A new study points out that students who participate in internships are more likely to find a job or be accepted into graduate school within 6 months compared to students who didn’t intern. Interns also have a way of infusing new, fresh ideas into a company’s projects and work culture; meaning that everyone benefits from summer intern programs.
Three bright students joined the Forward Thinking team in Jericho this summer to help with current projects as well as develop their own. The students, who are focused on entering the world of computer programming, were invited in to work alongside FTS engineers and designers to learn more about what goes into creating practical software for consumers.
“People are excited about computer programming,” said David Isler, CEO of Forward Thinking Systems. “We always look to bring on intelligent, energetic and driven young people for our summer intern program. We look for students who have taken classes, who know this is the career they will pursue and are looking for real-world experience. That way, they can come in here, use all of the high-tech tools we have on hand and create something tremendous. It’s a technological playground for them.”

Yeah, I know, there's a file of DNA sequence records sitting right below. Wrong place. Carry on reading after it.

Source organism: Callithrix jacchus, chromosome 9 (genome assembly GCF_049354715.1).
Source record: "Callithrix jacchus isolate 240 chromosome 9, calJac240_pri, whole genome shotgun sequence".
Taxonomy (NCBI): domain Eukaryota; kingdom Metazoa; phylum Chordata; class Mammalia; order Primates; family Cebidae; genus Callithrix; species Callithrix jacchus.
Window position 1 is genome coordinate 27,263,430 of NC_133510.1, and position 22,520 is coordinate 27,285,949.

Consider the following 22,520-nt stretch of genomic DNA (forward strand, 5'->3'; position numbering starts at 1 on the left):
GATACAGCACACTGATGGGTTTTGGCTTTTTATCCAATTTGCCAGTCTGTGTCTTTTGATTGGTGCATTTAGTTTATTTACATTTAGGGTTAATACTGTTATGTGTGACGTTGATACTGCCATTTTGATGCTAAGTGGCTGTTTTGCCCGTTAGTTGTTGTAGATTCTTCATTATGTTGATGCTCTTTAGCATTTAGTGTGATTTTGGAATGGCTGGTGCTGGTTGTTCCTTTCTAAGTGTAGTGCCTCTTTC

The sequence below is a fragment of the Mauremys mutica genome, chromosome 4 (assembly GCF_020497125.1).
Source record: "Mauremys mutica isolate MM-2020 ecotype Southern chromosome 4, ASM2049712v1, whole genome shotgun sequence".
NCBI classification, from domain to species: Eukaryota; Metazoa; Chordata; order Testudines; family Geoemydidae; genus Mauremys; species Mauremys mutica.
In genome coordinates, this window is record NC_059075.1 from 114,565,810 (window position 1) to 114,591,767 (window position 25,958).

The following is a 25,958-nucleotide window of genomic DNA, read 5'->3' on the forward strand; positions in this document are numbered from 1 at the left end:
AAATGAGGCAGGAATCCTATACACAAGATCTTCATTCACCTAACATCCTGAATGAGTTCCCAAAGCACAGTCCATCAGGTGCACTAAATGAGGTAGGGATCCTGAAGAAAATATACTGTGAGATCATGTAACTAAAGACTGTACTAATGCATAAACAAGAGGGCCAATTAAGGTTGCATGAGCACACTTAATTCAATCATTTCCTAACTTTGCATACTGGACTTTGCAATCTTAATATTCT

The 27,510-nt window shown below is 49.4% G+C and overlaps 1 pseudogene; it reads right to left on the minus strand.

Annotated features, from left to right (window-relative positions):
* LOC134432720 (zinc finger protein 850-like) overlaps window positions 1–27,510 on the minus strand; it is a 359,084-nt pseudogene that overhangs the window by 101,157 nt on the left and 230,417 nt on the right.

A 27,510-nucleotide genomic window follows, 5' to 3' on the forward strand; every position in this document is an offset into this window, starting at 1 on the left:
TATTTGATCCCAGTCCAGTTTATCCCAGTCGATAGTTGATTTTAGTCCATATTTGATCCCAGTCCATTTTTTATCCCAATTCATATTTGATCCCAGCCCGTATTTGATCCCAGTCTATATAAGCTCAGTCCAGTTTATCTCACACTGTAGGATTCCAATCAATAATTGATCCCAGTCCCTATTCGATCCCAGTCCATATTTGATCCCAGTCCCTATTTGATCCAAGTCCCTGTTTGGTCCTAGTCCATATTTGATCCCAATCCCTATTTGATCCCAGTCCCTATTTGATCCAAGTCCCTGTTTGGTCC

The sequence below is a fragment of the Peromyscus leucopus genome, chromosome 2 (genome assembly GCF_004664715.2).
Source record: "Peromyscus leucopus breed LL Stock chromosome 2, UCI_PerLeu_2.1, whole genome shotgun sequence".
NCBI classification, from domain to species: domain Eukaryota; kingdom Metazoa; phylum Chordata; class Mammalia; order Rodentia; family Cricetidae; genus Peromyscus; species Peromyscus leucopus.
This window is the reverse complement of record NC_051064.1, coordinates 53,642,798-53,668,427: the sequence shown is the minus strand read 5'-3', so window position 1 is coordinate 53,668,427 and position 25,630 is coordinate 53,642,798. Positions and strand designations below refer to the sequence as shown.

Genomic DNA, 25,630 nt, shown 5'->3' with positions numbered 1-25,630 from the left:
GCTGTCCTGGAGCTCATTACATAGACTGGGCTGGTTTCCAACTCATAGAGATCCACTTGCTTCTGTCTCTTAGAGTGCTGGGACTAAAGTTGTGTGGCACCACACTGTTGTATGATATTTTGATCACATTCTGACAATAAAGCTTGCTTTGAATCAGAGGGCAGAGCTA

“We have a wide range of programs, products and applications we have interns work on,” David continued. “They get the chance to work on databases, web services, iOS and android apps, and even get some fun opportunities to work with Artificial Intelligence and video technology.”
As each class is different, we assign intern projects based on the students’ interests and prior experiences. The goal, David said, is to make sure the students really learn something during their time here.
“Sometimes we have students who come in who are honestly so smart there isn’t much we can teach them on the programming side, but we can show them what it’s like to see a project through from start to finish. They can see what it’s like to work on a team and solve real problems people in this industry face every day.”
Two college students and one high-schooler came in this summer to help the team with a number of big projects, including work on FleetCam™ 2.0 and some new AI technology.